Huge Quarry Sign of Resurgent Marble Industry


Middlebury Site Will Eventually

Create a Lake Deeper Than Champlain

By Ed Barna, correspondent

Middlebury - For anyone flying over the west

side of Vermont, one of the most visible landmarks is

a giant rectangular white patch about a mile southeast

of Middlebury: OMYA's main marble ore quarry.

Perhaps better termed a strip mine, the 200-foot

deep open pit excavation daily supplies 85 truck loads

of material for OMYA's grinding and drying plant 25

miles to the south in Pittsford. When the extraction

operation is concluded - a process that could take

anywhere from 50 to 100 years, according to OMYA

geologist, Donald Burns - the result will be one of

the state's deepest lakes.

Now in its first phase of development, the quarry

will be deepened and extended 1,000 foot to the north

in phase two and again in phase 3. Once abandoned, it

will fill up with water, Burns said, something that is

indicated by water levels in nearby wells.

That means that there will be a body of water

3,000 by 800 feet in size and about 500 feet deep,

Burns said. By comparison, Lake Champlain is listed

at just under 400 feet at its deepest.

The Middlebury operation is one of two highly

visible signs that Vermont's marble industry has

survived the long-term decline in the stone's use for

buildings and monuments, and will continue to be a

significant economic presence. The other indication

is the OMYA facilities in the Florence section of

Pittsford, which is actually the old White Pigment

plant plus a newer plant built by Pluess Staufer

Industries, Inc. (Pluess Staufer is the Swiss owner

of OMYA and from 1976 to 1993 was the owner of Vermont

Marble Company.)

In the past decades, OMYA has repeatedly added

buildings to the Florence facility, whose nearly

100-foot drying towers with their steam plumes have

become one of the major landmarks across the valley

for motorists on Route 7. The Town of Pittsford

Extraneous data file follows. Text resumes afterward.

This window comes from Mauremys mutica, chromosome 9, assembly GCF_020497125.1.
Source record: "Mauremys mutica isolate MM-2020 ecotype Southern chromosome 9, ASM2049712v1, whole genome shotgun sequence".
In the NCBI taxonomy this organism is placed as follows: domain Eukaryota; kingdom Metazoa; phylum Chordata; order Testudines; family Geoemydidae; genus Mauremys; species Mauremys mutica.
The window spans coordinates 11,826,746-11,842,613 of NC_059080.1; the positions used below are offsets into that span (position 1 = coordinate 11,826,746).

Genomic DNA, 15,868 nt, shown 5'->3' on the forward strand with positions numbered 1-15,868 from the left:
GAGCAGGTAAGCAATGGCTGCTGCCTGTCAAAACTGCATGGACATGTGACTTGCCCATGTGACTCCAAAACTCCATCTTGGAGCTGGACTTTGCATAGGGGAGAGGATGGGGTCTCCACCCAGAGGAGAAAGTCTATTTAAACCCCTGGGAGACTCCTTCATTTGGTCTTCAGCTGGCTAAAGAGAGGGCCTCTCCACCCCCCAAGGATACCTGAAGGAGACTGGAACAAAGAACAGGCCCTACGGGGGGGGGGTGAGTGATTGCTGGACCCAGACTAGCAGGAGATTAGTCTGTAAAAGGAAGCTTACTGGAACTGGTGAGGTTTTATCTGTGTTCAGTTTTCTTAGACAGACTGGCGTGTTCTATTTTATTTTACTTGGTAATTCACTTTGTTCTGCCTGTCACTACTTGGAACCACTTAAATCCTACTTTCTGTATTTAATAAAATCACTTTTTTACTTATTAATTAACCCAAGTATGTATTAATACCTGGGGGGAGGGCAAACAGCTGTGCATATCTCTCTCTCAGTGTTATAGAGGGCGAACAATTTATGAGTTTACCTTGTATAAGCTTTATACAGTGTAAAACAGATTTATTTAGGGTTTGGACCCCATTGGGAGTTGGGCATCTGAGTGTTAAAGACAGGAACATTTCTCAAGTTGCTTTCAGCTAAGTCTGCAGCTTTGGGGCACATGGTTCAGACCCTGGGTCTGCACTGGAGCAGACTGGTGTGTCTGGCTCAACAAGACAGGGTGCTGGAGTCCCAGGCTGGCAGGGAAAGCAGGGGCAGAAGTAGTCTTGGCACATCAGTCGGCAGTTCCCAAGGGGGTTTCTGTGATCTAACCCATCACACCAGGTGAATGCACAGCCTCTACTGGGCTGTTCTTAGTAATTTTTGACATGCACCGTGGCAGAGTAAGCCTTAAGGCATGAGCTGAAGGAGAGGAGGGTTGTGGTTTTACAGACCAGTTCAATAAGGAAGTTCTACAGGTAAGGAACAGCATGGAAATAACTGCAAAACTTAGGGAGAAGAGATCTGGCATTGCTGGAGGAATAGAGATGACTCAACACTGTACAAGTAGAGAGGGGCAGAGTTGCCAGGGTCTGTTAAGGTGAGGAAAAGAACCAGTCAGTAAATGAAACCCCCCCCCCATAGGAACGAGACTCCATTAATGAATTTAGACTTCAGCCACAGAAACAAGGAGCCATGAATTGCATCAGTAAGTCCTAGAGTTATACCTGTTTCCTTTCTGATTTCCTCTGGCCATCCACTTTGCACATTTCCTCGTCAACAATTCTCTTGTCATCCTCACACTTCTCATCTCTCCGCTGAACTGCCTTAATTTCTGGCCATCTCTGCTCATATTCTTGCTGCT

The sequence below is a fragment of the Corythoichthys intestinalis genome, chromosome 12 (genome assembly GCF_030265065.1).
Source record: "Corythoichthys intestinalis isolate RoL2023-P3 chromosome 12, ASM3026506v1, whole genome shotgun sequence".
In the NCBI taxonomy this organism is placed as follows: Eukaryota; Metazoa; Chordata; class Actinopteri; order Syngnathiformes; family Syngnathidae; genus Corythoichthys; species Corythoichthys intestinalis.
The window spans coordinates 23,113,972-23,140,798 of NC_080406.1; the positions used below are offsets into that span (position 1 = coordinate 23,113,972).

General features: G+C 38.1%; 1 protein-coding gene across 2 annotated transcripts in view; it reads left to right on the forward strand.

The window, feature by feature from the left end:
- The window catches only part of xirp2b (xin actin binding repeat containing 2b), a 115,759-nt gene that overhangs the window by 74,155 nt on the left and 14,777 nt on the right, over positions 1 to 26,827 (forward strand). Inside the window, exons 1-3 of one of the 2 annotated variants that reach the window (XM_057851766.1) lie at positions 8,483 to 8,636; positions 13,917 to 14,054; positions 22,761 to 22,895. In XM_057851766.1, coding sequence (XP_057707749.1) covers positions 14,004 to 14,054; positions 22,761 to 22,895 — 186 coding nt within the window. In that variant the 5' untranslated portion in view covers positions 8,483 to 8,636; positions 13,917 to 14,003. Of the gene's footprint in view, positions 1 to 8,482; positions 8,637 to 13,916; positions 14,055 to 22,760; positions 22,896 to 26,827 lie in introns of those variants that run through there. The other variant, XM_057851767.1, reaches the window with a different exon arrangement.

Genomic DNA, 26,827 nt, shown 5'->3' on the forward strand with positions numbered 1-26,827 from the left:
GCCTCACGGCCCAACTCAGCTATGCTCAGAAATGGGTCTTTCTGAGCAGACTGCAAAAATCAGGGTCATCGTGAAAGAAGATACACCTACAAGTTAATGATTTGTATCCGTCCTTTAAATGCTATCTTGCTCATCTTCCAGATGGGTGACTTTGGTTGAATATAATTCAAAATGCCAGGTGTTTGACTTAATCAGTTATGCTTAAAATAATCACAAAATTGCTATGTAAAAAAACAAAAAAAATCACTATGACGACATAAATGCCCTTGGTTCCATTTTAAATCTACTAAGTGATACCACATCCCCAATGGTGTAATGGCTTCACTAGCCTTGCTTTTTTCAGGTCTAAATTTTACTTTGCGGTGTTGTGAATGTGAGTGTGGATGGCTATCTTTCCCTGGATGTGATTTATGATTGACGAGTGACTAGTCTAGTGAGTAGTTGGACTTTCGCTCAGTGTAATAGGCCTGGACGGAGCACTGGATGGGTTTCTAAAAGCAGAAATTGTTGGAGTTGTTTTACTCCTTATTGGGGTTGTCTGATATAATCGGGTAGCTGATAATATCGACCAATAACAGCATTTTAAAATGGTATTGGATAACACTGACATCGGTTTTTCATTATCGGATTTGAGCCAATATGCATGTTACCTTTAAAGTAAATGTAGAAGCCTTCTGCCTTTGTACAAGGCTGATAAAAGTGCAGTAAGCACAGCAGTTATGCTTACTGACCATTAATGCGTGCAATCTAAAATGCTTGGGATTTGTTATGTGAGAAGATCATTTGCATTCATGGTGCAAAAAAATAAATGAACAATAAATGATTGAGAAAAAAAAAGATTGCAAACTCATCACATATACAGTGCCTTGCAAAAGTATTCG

valued the property and equipment at $71,142,800 this

year, and OMYA accounted for 1,205,8700 in local tax


Burns said the key to the continuing viability of

the Vermont Marble industry is the new grinding

technology that Pluess Staufer bought. The extremely

fine marble dust that the Florence plant generates,

and sends out by rail as either powder or as liquid

slurry, is in effect one of the country's most useful

substances: Calcium carbonate.

Probably everyone in Vermont has at some point

used a product with OMYA calcium carbonate in it,

Burns said. Because it is non toxic, and even of

nutritional value, it appears in food products and

over-the-counter medicines as an "extender" or

"filler," he said - that is, a cheaper material that

can substitute for more expensive ones.

In plastics, it can take the place of some of

resins, Burns said, pointing to the dashboard of his

own pick-up truck as a probably example. In paint, it

can replace some of the costly titantium dioxide

pigment, and in paper, it helps create the whiter,

white of glossy publications, he said.

But meeting the demand for calcium carbonate

requires a steady supply of raw material. Burns said

the rock in the Middlebury Quarry varies in quality,

so off-color or low-grade material is blended with the

best ore to increase the life span of the deposits.

Likewise, up to 20 truck loads per day of ore

from the smaller Smoke Rise Quarry in Brandon gets

fixed in with the Middlebury ore, Burns said. Smoke

Rise is expected to run out of economically mineable

ore by the end of 1995, so the company is now trying

to re-activate four smaller quarries in Florence as

single pit operations, he said.

Marble deposits are common on the west side of

the Green Mountains, which was once the bottom of an

ancient ocean. Over millions of years, the calcium

rich bodies of countless microscopic organisms rained

down on the ocean floor, then in later geological

periods were metamorphosed to marble.

Commercial operations are only practical where

the geological landscape stresses folded the marble

layer over on itself, creating thick deposits, Burns

said. Many of the small, abandoned quarries that dot

the landscape from Middlebury to Dorset represent

failed hopes, the 19th century owners not having

modern core drillings to guide their explorations, he


But for the foreseeable future, there is no

danger of OMYA's supply running low, Burns said. The

so-called Hogback quarries in Florence were chosen

among many possibilities because the site was secluded

and only half a mile from the grinding plant, thus

reducing truck traffic, he said.

Burns said OMYA intends to make the Smoke Rise

Quarry a model for reclamation efforts to allay the

fears of towns faced with a proposal for quarrying.

Topsoil and non-marble-bearing material have been

carefully set aside so the site will soon become farm

fields and campsites for a nearby commercial

campground together with a very deep pond.